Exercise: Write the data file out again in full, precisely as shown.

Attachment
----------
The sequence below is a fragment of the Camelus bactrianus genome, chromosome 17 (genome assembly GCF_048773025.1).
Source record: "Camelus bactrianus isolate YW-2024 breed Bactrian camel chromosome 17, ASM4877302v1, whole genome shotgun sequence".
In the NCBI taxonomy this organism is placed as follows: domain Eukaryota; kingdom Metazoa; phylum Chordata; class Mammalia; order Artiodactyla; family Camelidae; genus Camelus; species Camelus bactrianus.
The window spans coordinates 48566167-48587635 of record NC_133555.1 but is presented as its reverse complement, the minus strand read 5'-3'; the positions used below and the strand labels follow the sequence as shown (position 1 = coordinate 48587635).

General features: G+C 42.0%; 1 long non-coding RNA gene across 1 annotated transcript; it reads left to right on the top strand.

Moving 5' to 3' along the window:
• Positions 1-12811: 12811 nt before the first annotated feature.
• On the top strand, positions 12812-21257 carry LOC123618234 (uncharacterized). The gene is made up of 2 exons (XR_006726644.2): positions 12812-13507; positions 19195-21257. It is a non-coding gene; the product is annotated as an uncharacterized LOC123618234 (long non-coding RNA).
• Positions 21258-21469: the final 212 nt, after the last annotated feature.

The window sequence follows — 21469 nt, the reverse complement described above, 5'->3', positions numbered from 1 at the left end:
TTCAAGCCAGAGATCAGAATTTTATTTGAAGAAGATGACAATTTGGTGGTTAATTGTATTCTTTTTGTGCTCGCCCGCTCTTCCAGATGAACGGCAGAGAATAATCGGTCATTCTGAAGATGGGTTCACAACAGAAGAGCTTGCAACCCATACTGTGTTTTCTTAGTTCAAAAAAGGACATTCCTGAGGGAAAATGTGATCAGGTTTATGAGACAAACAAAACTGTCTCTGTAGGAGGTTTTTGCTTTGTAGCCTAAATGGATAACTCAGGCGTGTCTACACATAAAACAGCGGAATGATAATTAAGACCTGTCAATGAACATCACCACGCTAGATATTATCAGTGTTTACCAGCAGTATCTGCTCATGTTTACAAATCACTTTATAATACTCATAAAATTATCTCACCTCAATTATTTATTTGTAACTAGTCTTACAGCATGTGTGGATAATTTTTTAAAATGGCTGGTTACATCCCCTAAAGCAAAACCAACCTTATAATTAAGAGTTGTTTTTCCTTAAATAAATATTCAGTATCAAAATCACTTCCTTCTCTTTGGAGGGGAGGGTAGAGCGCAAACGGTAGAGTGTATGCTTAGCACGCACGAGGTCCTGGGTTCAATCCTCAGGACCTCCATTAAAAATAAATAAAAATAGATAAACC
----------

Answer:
The sequence below is a fragment of the Camelus bactrianus genome, chromosome 17 (genome assembly GCF_048773025.1).
Source record: "Camelus bactrianus isolate YW-2024 breed Bactrian camel chromosome 17, ASM4877302v1, whole genome shotgun sequence".
In the NCBI taxonomy this organism is placed as follows: domain Eukaryota; kingdom Metazoa; phylum Chordata; class Mammalia; order Artiodactyla; family Camelidae; genus Camelus; species Camelus bactrianus.
The window spans coordinates 48566167-48587635 of record NC_133555.1 but is presented as its reverse complement, the minus strand read 5'-3'; the positions used below and the strand labels follow the sequence as shown (position 1 = coordinate 48587635).

General features: G+C 42.0%; 1 long non-coding RNA gene across 1 annotated transcript; it reads left to right on the top strand.

Moving 5' to 3' along the window:
• Positions 1-12811: 12811 nt before the first annotated feature.
• On the top strand, positions 12812-21257 carry LOC123618234 (uncharacterized). The gene is made up of 2 exons (XR_006726644.2): positions 12812-13507; positions 19195-21257. It is a non-coding gene; the product is annotated as an uncharacterized LOC123618234 (long non-coding RNA).
• Positions 21258-21469: the final 212 nt, after the last annotated feature.

The window sequence follows — 21469 nt, the reverse complement described above, 5'->3', positions numbered from 1 at the left end:
TTCAAGCCAGAGATCAGAATTTTATTTGAAGAAGATGACAATTTGGTGGTTAATTGTATTCTTTTTGTGCTCGCCCGCTCTTCCAGATGAACGGCAGAGAATAATCGGTCATTCTGAAGATGGGTTCACAACAGAAGAGCTTGCAACCCATACTGTGTTTTCTTAGTTCAAAAAAGGACATTCCTGAGGGAAAATGTGATCAGGTTTATGAGACAAACAAAACTGTCTCTGTAGGAGGTTTTTGCTTTGTAGCCTAAATGGATAACTCAGGCGTGTCTACACATAAAACAGCGGAATGATAATTAAGACCTGTCAATGAACATCACCACGCTAGATATTATCAGTGTTTACCAGCAGTATCTGCTCATGTTTACAAATCACTTTATAATACTCATAAAATTATCTCACCTCAATTATTTATTTGTAACTAGTCTTACAGCATGTGTGGATAATTTTTTAAAATGGCTGGTTACATCCCCTAAAGCAAAACCAACCTTATAATTAAGAGTTGTTTTTCCTTAAATAAATATTCAGTATCAAAATCACTTCCTTCTCTTTGGAGGGGAGGGTAGAGCGCAAACGGTAGAGTGTATGCTTAGCACGCACGAGGTCCTGGGTTCAATCCTCAGGACCTCCATTAAAAATAAATAAAAATAGATAAACC